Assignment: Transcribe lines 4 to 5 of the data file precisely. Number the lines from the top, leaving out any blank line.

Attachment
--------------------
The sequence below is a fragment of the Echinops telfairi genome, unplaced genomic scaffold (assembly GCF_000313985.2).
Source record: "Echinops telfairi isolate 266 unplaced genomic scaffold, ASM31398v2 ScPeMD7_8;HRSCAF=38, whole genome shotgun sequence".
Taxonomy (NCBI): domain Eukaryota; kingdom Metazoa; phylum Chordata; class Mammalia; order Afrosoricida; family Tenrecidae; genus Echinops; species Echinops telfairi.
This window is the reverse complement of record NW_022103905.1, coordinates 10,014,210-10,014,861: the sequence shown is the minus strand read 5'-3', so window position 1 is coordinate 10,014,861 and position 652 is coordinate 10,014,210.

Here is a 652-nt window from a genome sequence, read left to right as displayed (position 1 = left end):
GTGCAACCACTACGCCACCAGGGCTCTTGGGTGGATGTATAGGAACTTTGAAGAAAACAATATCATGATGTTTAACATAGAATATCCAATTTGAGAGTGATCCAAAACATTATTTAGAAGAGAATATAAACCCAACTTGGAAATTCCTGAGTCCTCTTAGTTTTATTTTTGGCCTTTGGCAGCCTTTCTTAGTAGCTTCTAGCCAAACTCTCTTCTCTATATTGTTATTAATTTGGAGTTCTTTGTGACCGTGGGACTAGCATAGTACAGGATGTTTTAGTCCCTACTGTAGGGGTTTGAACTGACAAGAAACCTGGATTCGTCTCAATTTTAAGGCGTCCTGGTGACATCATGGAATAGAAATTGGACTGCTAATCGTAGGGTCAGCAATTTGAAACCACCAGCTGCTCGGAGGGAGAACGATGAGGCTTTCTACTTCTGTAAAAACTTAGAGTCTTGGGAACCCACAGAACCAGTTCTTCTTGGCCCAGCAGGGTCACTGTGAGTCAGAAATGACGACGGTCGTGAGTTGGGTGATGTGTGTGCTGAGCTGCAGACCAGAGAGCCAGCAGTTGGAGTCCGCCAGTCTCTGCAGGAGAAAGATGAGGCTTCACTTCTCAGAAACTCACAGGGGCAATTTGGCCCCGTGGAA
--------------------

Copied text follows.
This window is the reverse complement of record NW_022103905.1, coordinates 10,014,210-10,014,861: the sequence shown is the minus strand read 5'-3', so window position 1 is coordinate 10,014,861 and position 652 is coordinate 10,014,210.

Here is a 652-nt window from a genome sequence, read left to right as displayed (position 1 = left end):